Unfortunately, 3M encountered unexpected difficulties in that it had poor results in the US with clinical trials; sales in the EU were worse than it had expected; a new NHS review in the UK resulted in widespread MRSA screening which helped cheaper lower quality alternatives; and the economic crisis led to a cost-cutting review across the whole of 3M’s healthcare division. By mid-2008 3M had had enough and asked the sellers for their consent to close the Baclite business down, offering them a termination payment of just over US$1m. The sellers refused to consent, so 3M closed the business down anyway.
‘Diligently’ doesn’t necessarily mean ‘carefully’.
The sellers argued that the obligation on 3M to act ‘diligently’ in seeking US regulatory approvals meant it had to use reasonable care. 3M had actually deviated from what they had done with their successful EU trials. The court agreed with 3M that an obligation to act ‘diligently’ didn’t mean you had to use reasonable care; you just had to act with reasonable application, industry and perseverance. ie you had to try quite hard, but you didn’t need to be too careful about how you went about it! No, I’m not too sure how you draw the line on this either…
The court said that 3M had used reasonable care anyway, so it wouldn’t have made a difference.
‘Actively market’ – how active is ‘active’?
The court said that 3M’s obligation to ‘actively market’ didn’t mean it had to act in an uncommercial way. For example there was little point in marketing Baclite outside the EU until US regulatory approvals had been obtained.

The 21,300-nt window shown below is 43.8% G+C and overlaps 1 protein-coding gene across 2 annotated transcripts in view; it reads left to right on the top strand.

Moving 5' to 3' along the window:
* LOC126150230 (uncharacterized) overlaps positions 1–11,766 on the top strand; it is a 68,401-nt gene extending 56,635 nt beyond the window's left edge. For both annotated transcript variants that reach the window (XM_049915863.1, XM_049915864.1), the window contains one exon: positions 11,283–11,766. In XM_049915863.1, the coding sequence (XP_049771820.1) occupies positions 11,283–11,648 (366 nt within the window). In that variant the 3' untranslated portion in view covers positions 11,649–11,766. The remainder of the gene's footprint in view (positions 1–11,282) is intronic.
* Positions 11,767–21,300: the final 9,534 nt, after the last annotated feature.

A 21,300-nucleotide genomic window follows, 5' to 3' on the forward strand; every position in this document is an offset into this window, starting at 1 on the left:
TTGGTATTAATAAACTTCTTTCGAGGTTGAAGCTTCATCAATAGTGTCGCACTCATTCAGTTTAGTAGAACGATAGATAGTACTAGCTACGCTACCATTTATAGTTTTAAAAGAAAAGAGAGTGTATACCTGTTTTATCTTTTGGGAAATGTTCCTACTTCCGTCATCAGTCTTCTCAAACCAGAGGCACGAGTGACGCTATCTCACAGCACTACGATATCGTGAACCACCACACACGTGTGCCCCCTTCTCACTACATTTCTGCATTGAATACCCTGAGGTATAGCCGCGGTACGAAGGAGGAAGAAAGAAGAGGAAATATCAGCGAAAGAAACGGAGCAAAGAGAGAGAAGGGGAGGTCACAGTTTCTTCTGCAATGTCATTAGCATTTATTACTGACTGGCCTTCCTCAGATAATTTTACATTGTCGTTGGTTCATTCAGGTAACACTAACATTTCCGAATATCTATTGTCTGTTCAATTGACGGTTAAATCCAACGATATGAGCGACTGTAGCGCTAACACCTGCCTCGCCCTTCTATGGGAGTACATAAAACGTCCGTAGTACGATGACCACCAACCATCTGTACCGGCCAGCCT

What’s reasonable from one party’s point of view doesn’t have to be what’s reasonable from another party’s point of view.
The court agreed with the sellers that by closing the business down 3M had ceased to ‘actively market’ BacLite and to diligently seek US regulatory approvals. The court also agreed that it hadn’t been unreasonable of the sellers to refuse to consent to 3M closing down the business – the factors in deciding what was reasonable from the sellers’ point of view in withholding consent were not the same as those considered by 3M in deciding to cease actively marketing BacLite. The sellers could put their own interests before the buyer’s. It would therefore seem that there is unlikely to be much point including a clause in an earn-out requiring the sellers’ consent to the buyer’s actions, unless it is more clearly worded.
Part of the problem was that the sellers were out of the loop, and couldn’t easily understand where things were going wrong when EU clinical trials had already gone so well and both sides had originally envisaged things would be much more successful.
The court therefore ordered 3M to pay damages, but only of US$1.3m. The sellers probably ended up out of pocket after the costs of the trial.
(Case: Porton Capital Technology Funds & Ors v 3M UK Holdings Ltd & Anor  EWHC 2895 (Comm) 7 November 2011)